It started with a picture,” says University of Colorado Boulder molecular and cellular biologist Gia Voeltz. When she was still a postdoc, Voeltz and her colleagues started painstakingly assembling 3-D electron microscopy and tomography images of the endoplasmic reticulum (ER) in hopes of locating a structural protein on its surface.
But as soon as they had the assembled images, “we started to get a glimpse of all these interactions” of the ER with other organelles, most notably with mitochondria, and their interest in reticulin proteins fell by the wayside, she says. “There were these contacts where the ER tubes were literally wrapping around the mitochondrial membrane.” When they looked more closely, it appeared that the ER was constricting the mitochondria at some of its contact points.
Most researchers agree that mitochondria divide with the help of a highly conserved cellular protein called dynamin-related protein (Drp1; Dnm1 in yeast), oligomers of which encircle the mitochondria at specific points before the mitochondria split. But no one knew how Drp chose the fission sites. Voeltz and her colleagues began to wonder if the ER-mitochondrial interactions were marking the spots of division and recruiting Drp proteins to those sites.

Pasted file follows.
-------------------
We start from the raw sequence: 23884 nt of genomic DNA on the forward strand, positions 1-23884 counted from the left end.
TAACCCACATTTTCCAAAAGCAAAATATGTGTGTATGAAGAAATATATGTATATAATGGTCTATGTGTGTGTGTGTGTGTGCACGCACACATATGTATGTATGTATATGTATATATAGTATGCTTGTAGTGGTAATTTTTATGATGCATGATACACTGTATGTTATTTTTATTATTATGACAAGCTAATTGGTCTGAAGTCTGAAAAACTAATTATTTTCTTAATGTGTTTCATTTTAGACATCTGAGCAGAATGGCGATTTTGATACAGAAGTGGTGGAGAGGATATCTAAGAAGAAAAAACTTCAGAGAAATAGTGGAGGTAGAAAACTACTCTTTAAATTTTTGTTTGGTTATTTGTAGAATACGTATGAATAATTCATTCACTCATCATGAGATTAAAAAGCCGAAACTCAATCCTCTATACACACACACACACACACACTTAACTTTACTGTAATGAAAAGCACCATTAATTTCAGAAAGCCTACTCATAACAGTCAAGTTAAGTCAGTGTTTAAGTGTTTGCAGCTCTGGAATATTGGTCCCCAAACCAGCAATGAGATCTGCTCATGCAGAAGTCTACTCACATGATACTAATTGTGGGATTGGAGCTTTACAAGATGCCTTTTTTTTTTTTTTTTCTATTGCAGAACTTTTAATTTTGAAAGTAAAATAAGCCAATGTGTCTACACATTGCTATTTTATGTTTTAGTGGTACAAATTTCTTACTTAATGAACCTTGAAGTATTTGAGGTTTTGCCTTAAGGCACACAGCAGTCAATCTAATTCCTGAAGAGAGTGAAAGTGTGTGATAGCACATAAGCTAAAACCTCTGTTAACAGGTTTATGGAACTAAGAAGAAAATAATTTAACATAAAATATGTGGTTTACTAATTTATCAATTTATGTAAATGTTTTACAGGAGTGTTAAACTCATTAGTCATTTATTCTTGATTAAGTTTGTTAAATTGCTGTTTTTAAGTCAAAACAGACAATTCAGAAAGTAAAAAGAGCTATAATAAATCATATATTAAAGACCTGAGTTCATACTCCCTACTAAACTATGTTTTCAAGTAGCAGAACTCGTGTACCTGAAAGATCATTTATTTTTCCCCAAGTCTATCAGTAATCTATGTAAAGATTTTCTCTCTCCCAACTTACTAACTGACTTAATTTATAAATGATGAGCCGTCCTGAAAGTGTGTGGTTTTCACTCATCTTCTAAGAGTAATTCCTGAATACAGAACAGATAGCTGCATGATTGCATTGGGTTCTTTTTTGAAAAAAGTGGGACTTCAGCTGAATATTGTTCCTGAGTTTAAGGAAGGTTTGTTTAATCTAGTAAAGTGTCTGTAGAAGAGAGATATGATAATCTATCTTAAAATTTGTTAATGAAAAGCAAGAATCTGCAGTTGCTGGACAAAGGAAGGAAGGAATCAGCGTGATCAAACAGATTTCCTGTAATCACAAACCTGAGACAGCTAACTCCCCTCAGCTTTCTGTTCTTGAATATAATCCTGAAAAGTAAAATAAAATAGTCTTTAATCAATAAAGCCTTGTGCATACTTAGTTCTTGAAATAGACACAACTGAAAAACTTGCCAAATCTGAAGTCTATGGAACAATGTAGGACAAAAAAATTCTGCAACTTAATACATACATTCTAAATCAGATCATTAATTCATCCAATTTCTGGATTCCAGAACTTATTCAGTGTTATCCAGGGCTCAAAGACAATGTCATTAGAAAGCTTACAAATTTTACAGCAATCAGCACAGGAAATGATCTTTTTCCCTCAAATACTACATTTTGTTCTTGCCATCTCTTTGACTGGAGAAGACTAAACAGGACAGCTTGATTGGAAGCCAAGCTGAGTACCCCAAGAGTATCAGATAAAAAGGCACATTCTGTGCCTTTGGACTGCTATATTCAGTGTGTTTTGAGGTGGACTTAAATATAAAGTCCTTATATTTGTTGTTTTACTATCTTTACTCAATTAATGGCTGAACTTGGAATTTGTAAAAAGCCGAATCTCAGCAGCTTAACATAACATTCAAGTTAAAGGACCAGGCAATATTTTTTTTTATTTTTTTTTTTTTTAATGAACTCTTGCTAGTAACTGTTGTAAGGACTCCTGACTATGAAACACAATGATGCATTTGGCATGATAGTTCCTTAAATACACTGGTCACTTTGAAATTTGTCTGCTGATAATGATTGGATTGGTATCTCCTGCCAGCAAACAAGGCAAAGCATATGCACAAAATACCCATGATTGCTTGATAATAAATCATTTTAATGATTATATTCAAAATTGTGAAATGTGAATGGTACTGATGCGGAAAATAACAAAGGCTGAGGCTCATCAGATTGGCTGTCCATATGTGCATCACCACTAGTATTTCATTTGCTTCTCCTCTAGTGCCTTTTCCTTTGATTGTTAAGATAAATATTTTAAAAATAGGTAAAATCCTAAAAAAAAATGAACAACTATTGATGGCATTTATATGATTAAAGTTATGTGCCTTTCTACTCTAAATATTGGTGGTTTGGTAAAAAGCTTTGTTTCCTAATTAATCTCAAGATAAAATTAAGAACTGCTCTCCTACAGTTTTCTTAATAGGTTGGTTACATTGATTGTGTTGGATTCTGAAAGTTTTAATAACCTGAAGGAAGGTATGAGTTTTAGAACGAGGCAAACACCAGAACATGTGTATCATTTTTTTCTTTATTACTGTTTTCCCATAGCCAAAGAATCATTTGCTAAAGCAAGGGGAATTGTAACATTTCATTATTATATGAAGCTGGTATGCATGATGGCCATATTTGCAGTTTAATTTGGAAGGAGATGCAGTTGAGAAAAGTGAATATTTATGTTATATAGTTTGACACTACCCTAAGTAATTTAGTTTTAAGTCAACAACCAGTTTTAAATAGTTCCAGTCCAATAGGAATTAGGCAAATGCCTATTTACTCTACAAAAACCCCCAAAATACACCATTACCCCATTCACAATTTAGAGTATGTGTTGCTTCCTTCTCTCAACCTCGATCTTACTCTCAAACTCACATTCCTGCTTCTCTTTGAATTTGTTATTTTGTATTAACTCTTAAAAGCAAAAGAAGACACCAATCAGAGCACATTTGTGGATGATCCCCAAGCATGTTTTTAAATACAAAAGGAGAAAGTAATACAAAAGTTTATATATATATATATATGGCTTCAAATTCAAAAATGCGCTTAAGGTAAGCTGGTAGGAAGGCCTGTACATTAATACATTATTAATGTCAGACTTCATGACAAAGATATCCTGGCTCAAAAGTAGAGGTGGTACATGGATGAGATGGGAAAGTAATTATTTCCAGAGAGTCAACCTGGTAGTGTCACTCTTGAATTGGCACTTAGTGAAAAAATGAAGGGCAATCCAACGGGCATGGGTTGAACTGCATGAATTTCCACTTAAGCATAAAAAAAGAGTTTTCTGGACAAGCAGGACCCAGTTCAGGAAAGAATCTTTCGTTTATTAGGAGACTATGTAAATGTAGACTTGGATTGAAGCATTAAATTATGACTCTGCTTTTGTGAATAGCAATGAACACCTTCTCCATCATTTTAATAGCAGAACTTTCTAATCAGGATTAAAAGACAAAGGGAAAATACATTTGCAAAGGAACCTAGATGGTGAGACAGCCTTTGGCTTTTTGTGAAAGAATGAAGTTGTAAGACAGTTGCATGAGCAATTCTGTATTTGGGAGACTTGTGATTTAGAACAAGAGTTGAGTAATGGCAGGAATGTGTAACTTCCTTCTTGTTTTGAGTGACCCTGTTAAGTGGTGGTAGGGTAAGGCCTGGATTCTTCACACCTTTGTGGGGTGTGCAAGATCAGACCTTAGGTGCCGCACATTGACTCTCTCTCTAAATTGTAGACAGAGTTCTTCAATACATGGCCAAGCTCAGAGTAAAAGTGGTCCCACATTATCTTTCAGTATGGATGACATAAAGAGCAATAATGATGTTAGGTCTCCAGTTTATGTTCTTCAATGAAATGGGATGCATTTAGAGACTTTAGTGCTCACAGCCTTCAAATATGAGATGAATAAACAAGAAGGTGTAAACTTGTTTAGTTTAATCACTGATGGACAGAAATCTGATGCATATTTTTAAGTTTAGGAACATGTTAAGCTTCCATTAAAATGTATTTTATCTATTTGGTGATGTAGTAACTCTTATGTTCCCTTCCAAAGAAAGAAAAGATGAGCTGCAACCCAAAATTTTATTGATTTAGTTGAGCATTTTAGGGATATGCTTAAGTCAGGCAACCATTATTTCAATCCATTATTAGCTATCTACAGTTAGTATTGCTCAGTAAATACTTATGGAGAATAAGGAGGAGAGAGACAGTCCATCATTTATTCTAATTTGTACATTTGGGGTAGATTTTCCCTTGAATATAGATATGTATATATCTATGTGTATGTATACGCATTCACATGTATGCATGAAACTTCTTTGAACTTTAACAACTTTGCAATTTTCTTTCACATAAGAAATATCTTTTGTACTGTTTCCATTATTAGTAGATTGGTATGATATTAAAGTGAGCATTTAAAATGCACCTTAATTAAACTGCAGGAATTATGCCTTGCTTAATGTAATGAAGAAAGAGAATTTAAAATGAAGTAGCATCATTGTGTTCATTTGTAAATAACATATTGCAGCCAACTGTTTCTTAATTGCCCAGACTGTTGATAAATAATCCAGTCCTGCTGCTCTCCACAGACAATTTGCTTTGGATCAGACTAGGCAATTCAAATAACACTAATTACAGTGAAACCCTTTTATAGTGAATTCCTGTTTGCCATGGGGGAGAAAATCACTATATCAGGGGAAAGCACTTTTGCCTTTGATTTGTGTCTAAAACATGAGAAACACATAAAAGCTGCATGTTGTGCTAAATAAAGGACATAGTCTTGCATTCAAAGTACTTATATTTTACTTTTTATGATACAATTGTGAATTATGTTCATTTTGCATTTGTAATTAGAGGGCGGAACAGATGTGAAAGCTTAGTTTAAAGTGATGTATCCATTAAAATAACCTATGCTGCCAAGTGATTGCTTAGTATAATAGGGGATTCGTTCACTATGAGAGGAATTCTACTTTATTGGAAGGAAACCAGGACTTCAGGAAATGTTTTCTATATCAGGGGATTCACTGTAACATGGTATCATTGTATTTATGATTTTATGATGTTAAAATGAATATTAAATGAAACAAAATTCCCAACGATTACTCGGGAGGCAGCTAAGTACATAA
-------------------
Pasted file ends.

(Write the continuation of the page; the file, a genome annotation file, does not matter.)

To catch the organelles in action, they fluorescently tagged the mitochondria, endoplasmic reticulum, and dynamin-related protein with different colors and used a confocal fluorescence microscope to shoot videos of live mammalian and yeast cells. They recorded an intricate dance: the ER encircled the mitochondria at narrow points, and then Drp spiraled around the mitochondria at those spots to trigger division. The images of ER also helped explain how Drp, which is a rigid, helical protein with a much smaller relative diameter, managed to wrap itself around the bulkier mitochondria “like stripes on a barber’s pole”—by slipping around the mitochondria specifically at those narrow spots marked by the ER, Voeltz says.
The “incredibly elegant” paper is one of the first to show that organelles interact and are not just “swimming in a sea of cytoplasm,” says Ruth Collins, a molecular cell biologist at Cornell University. The imaging study also raises a host of new questions, she says. The authors speculate that the ER literally squeezes the mitochondria at contact points, but another possibility is that the mitochondria are somehow pre-cinched before the ER gets there. After determining that, the next big question will be how exactly the ER and the mitochondria communicate to determine the spots of division. Voeltz’s group plans to study just that.
The study also raises the question of what other organelles are doing with each other when the lights are out. Just how they communicate to orchestrate these dances is “really a wide-open question,” Collins says.